Lists are interesting vectors not commonly seen in other statistical programs. Interesting because they behave like a
carry all basket in the sense that they are one dimension but can contain numerous other objects not just data structures. They are excellent storage structures for different objects of the same project. You literally can throw in a one dimension vector, a matrix, a data frame, a sub-list, a function and any other project object. For example, you can have a list with a data set, a source script, outputs and plots.
Since they can contain other lists, they are also called recursive vectors.
Lists are created with the list function.
class_list <- list(matrix = classData2, dataframe = classData2) class_list ## $matrix ## [,1] [,2] ## [1,] "HG" "23" ## [2,] "WN" "28" ## [3,] "TM" "19" ## [4,] "KL" "34" ## [5,] "DK" "26" ## ## $dataframe ## [,1] [,2] ## [1,] "HG" "23" ## [2,] "WN" "28" ## [3,] "TM" "19" ## [4,] "KL" "34" ## [5,] "DK" "26"
We can have a glimpse of the data contained in any data object with the function str().
# Inspect the list str(class_list) ## List of 2 ## $ matrix : chr [1:5, 1:2] "HG" "WN" "TM" "KL" ... ## $ dataframe: chr [1:5, 1:2] "HG" "WN" "TM" "KL" ...
When creating lists (and other data structures), it is good to provide names of their elements. For example in the list above we gave the name matrix and data frame. These names are used during indexing.
The c() function can be used to combine different lists into one object.
class_list2 <- c(ListOne = class_list, ListTwo = list(myArray)) class_list2 ## $ListOne.matrix ## [,1] [,2] ## [1,] "HG" "23" ## [2,] "WN" "28" ## [3,] "TM" "19" ## [4,] "KL" "34" ## [5,] "DK" "26" ## ## $ListOne.dataframe ## [,1] [,2] ## [1,] "HG" "23" ## [2,] "WN" "28" ## [3,] "TM" "19" ## [4,] "KL" "34" ## [5,] "DK" "26" ## ## $ListTwo ## , , Urban ## ## Yes No ## Exposed 50 48 ## Not Exposed 70 43 ## ## , , Rural ## ## Yes No ## Exposed 49 29 ## Not Exposed 44 39
4.3 Properties of data objects (vector)
All vectors (atomic and generic) can be described by their properties which constitute their type and attributes.
4.3.1 Type of a vector
To determine the type of an object, call the function typeof (a complete list of the basic types is given in one of R’s manuals called R Language Definition specifically section on
Objects. There are also other specific functions that test for particular vector types, these functions begin with is..
# What type of object is the vector ages? typeof(ages) ##  "double" # Is the vector a real number? is.double(ages) ##  TRUE # Is it a number? is.numeric(ages) ##  TRUE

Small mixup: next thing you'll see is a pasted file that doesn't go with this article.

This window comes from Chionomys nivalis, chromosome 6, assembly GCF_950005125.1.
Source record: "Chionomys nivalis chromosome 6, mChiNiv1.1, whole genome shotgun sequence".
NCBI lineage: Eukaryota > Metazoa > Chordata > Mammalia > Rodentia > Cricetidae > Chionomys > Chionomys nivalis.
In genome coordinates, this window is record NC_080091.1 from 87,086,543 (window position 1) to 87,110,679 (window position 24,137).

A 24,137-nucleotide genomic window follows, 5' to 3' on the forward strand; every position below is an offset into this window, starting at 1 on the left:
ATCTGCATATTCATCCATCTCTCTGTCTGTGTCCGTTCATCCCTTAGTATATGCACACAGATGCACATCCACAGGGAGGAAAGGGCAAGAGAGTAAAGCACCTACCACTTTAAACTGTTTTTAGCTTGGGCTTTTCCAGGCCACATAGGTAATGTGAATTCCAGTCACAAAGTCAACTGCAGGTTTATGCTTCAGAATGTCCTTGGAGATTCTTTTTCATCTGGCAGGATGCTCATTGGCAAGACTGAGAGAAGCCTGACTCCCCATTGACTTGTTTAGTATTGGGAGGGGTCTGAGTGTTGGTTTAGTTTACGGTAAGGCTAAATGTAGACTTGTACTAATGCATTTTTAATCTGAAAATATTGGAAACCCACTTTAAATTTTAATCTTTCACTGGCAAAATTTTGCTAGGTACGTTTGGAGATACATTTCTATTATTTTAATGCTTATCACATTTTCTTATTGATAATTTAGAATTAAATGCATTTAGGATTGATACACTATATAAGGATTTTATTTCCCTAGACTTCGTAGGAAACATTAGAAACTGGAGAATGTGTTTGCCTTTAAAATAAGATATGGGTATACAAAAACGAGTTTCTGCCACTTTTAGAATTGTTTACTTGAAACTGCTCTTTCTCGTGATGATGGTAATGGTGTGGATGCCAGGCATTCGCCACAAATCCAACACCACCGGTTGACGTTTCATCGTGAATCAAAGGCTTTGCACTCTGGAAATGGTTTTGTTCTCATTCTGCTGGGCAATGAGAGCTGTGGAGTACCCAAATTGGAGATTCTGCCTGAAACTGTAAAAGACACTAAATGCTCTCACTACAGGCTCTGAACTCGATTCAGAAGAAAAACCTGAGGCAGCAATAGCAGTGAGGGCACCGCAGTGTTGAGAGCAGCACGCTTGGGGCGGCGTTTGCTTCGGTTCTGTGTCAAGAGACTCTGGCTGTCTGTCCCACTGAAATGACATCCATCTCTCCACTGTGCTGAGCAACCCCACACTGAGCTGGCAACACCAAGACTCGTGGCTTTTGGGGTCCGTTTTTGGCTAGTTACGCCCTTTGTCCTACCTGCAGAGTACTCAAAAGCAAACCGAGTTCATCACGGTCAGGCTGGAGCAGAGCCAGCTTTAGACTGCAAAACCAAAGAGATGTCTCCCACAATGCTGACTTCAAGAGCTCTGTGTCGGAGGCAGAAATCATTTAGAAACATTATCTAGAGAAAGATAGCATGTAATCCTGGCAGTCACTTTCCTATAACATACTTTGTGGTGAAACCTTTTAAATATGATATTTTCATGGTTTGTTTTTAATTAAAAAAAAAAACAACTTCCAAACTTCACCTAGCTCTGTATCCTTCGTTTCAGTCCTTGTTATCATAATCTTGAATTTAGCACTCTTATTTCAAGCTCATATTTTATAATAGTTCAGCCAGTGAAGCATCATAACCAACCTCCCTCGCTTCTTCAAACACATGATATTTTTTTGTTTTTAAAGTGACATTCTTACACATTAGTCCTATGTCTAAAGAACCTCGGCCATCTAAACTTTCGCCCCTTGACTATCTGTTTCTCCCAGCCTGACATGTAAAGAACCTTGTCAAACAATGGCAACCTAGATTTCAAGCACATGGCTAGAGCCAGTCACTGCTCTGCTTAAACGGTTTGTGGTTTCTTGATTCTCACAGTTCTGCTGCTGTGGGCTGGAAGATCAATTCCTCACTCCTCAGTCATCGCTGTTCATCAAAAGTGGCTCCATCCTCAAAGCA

Note, numeric vectors are composed of both integers and double values, therefore
is.numeric() tests if a vector is a number rather than its specific type (integer/double).
# What type of object is classData2 typeof(classData2) ##  "character" # is it a matrix? is.matrix(classData2) ##  TRUE # What type of object is class_df typeof(class_df) ##  "list" # Is it a data frame? is.data.frame(class_df) ##  TRUE # What type of object is class_list typeof(class_list) ##  "list" # Is it a list? is.list(class_list) ##  TRUE # What type of object is gender2 typeof(gender2) ##  "integer" # Is if a factor vector? is.factor(gender2) ##  TRUE
From our exercise above, we can see that the type of an object (how R stores it internally) can differ from how it is presented to us. For example, matrices are internally stored by their atomic type but presented in a dimensional structure. Factors (which are not a data type) are stored internally as integer values or levels but presented as factor labels.
Surprisingly there is a function called is.vector which does not tell us if an object is a vector, instead it checks if an object has other attributes apart from its name(s). This function can therefore not be used to test vectorness in multi-dimension objects as they have dim attribute.
# Vectors ages and nams have no attributes is.vector(ages) ##  TRUE # But matrices and data frames have dim is.vector(classData2) ##  FALSE is.vector(class_df) ##  FALSE # List has no attributes other than names is.vector(class_list) ##  TRUE
To convert a list to an atomic vector, use unlist function.